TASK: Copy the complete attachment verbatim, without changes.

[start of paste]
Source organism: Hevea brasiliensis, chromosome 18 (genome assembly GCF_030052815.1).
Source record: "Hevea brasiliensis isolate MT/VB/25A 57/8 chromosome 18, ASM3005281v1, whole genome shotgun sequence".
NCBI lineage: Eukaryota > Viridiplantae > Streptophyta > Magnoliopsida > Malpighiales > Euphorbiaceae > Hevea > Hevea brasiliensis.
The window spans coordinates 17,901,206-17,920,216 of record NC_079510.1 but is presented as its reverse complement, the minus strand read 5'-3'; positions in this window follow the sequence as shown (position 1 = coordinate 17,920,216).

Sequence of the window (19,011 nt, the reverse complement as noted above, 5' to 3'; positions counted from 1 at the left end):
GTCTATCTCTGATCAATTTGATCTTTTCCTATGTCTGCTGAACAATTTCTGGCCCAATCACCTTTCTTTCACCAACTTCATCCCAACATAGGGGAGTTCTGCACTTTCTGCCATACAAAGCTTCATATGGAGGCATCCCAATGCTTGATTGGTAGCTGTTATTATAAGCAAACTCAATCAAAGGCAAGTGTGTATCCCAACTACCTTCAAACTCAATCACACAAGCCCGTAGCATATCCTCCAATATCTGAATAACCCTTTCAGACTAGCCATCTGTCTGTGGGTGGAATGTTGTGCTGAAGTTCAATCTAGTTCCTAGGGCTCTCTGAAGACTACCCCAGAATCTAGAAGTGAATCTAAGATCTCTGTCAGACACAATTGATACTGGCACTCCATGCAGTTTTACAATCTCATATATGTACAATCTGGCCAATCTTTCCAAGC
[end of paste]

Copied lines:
Source organism: Hevea brasiliensis, chromosome 18 (genome assembly GCF_030052815.1).
Source record: "Hevea brasiliensis isolate MT/VB/25A 57/8 chromosome 18, ASM3005281v1, whole genome shotgun sequence".
NCBI lineage: Eukaryota > Viridiplantae > Streptophyta > Magnoliopsida > Malpighiales > Euphorbiaceae > Hevea > Hevea brasiliensis.
The window spans coordinates 17,901,206-17,920,216 of record NC_079510.1 but is presented as its reverse complement, the minus strand read 5'-3'; positions in this window follow the sequence as shown (position 1 = coordinate 17,920,216).

Sequence of the window (19,011 nt, the reverse complement as noted above, 5' to 3'; positions counted from 1 at the left end):
GTCTATCTCTGATCAATTTGATCTTTTCCTATGTCTGCTGAACAATTTCTGGCCCAATCACCTTTCTTTCACCAACTTCATCCCAACATAGGGGAGTTCTGCACTTTCTGCCATACAAAGCTTCATATGGAGGCATCCCAATGCTTGATTGGTAGCTGTTATTATAAGCAAACTCAATCAAAGGCAAGTGTGTATCCCAACTACCTTCAAACTCAATCACACAAGCCCGTAGCATATCCTCCAATATCTGAATAACCCTTTCAGACTAGCCATCTGTCTGTGGGTGGAATGTTGTGCTGAAGTTCAATCTAGTTCCTAGGGCTCTCTGAAGACTACCCCAGAATCTAGAAGTGAATCTAAGATCTCTGTCAGACACAATTGATACTGGCACTCCATGCAGTTTTACAATCTCATATATGTACAATCTGGCCAATCTTTCCAAGC